stringent prescribing restrictions and regulations have caused some
clinicians to shy away from use of this medication.
Recent reports in the oncology literature have definitively
shown an association between thalidomide use and thromboembolic
events, including deep vein thrombosis and pulmonary embolism. It
appears that this dangerous side effect may not be limited to
cancer patients treated with thalidomide. In our practice, 6 of 29
patients (20.7%) developed significant thromboembolic events while
on thalidomide therapy for cutaneous lupus (4 patients) or Behçet's
disease (2 patients) (unpublished data). Although these diseases
both have a higher background incidence of thrombosis, our
experience appears to confirm that thrombosis should be added to
the list of potentially worrisome side effects caused by
thalidomide. Care should be taken to avoid other risk factors for
thrombosis in patients who are treated with thalidomide (eg,
smoking, estrogen use).
The obvious dilemma is how to safely utilize this extremely
efficacious medication yet minimize risk of toxicity. The answer is
by using as low a dose for as short a time as is possible. We
routinely treat patients with recalcitrant CLE with short "pulse"
courses of low-dose thalidomide as induction therapy. A typical
patient begins treatment with 50 mg to 100 mg nightly. If the
patient is not already on combination antimalarial therapy with
hydroxychloroquine and quinacrine, these drugs are started
concomitantly. The thalidomide dose is halved as soon as the
patient shows a good response (typically between 2 weeks and 2
months) and is discontinued as soon as the skin is clear (typically
2 months to 5 months). It is imperative that the patient remain on
antimalarials as maintenance therapy, since up to 75% of patients
relapse following discontinuation of thalidomide when it is used as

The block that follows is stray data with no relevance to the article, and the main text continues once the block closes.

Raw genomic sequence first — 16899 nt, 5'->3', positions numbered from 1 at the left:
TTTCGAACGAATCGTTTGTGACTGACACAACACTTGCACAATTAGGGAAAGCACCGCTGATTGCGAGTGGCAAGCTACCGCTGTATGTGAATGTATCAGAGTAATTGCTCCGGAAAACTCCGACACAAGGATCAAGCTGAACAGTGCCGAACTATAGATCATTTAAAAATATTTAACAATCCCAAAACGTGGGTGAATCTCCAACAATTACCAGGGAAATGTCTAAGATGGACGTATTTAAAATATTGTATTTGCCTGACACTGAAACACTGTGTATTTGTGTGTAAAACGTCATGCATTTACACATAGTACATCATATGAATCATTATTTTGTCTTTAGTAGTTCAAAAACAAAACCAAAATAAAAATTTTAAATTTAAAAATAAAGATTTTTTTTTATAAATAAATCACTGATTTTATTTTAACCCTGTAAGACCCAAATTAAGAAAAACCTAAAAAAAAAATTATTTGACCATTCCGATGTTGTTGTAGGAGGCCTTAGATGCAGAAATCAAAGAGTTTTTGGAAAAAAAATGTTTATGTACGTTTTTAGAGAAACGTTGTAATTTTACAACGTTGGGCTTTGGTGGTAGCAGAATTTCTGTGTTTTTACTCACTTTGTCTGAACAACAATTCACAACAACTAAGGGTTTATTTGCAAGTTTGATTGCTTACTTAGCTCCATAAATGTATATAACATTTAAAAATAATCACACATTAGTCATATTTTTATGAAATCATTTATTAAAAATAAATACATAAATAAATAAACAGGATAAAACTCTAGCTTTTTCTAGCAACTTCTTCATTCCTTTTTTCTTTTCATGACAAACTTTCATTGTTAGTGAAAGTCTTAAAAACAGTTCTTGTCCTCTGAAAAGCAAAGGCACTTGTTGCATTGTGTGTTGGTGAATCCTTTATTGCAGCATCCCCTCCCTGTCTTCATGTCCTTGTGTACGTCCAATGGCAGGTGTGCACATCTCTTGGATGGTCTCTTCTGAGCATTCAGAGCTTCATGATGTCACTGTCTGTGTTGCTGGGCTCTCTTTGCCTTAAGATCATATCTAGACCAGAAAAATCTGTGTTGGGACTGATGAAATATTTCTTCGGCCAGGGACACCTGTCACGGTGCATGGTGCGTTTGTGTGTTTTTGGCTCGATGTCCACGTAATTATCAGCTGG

monotherapy.4-6 It is possible to perform additional
pulses if relapses recur (ie, each summer, after substantial sun
In summary, thalidomide is an extremely efficacious drug, yet a
healthy respect for its potential adverse events is required. We
have found that short courses of thalidomide added to patients'
previous treatment regimens induce rapid, complete, and
long-lasting remissions while minimizing patients' risk of
dangerous side effects.
- Rubio JB, Gonzalez FF. Lupus eritematoso discoide y talidomida.
Dermatol Rev Mex. 1975;19:131-139.
- Duong DJ, Spigel GT, Moxley RT III, Gaspari AA. American
experience with low-dose thalidomide therapy for severe cutaneous
lupus erythematosus. Arch Dermatol.
- Scolari F, Harms M, Gilardi S. Thalidomide in the treatment of
chronic lupus erythematosus [in French]. Dermatologica.
- Hasper MF. Chronic cutaneous lupus erythematosus: thalidomide
treatment of 11 patients. Arch Dermatol.
- Knop J, Bonsmann G, Happle R, et al. Thalidomide in the
treatment of sixty cases of chronic discoid lupus erythematosus.
Br J Dermatol. 1983;108:461-466.
- Atra E, Sato EI. Treatment of the cutaneous lesions of systemic
lupus erythematosus with thalidomide. Clin Exp Rheumatol.
- Molloy FM, Floeter MK, Syed NA, et al. Thalidomide neuropathy
in patients treated for metastatic prostate cancer. Muscle
- Fullerton PM, O'Sullivan DJ. Thalidomide neuropathy: a
clinical, electrophysiological, and histological follow-up study.
J Neurol Neurosurg Psychiatry. 1968;31:543-551.
- Chaudhry V, Cornblath D, Corse A. Thalidomide-induced
neuropathy: clinical and electrophysiological features.
Neurology. 1996;46:S283. Abstract S27.003.
- de Iongh RU. A quantitative ultrastructural study of motor and
sensory lumbrosacral nerve roots in the thalidomide-treated rabbit
fetus. J Neuropathol Exp Neurol. 1990;49:564-581.
- Clemmensen OJ, Olsen PZ, Andersen KE. Thalidomide
neurotoxicity. Arch Dermatol. 1984;120:338-341.
- Tseng S, Pak G, Washenik K, Pomeranz MK, Shupack JL.
Rediscovering thalidomide: a review of its mechanism of action,
side effects, and potential uses. J Am Acad Dermatol.
- Manson JM. Teratogenicity. In: Cassarett and Doull's
Toxicology: The Basic Science of Poisons. 3rd ed. New York,
NY: Macmillan Publishing Co; 1986:195-220.